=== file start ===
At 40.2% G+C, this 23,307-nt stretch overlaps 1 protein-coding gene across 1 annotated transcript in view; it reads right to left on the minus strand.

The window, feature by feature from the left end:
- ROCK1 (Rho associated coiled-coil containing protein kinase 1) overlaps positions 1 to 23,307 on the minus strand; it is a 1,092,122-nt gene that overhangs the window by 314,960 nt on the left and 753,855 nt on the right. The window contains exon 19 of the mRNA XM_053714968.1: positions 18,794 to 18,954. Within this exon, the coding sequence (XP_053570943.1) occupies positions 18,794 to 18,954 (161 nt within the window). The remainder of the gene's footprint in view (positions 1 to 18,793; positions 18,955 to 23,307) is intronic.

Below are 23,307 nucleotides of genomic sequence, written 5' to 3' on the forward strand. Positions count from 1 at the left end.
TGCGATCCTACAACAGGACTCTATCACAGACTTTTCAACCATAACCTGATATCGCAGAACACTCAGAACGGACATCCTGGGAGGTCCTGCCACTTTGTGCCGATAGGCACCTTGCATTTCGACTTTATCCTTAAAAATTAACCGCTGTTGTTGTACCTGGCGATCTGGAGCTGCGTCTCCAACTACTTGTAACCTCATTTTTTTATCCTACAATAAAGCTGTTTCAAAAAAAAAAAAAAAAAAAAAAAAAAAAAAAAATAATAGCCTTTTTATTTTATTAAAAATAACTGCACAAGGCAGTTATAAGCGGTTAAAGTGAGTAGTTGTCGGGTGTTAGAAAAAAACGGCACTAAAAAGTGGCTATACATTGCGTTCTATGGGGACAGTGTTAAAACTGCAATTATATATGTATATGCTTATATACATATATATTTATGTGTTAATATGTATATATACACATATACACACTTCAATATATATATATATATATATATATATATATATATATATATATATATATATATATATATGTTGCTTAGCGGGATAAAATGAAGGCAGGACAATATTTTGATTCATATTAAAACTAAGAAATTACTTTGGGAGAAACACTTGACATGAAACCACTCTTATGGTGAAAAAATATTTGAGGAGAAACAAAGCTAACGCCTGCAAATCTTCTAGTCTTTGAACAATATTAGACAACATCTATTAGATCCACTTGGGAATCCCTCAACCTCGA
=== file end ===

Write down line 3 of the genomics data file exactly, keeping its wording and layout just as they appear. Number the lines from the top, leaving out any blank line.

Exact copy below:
- ROCK1 (Rho associated coiled-coil containing protein kinase 1) overlaps positions 1 to 23,307 on the minus strand; it is a 1,092,122-nt gene that overhangs the window by 314,960 nt on the left and 753,855 nt on the right. The window contains exon 19 of the mRNA XM_053714968.1: positions 18,794 to 18,954. Within this exon, the coding sequence (XP_053570943.1) occupies positions 18,794 to 18,954 (161 nt within the window). The remainder of the gene's footprint in view (positions 1 to 18,793; positions 18,955 to 23,307) is intronic.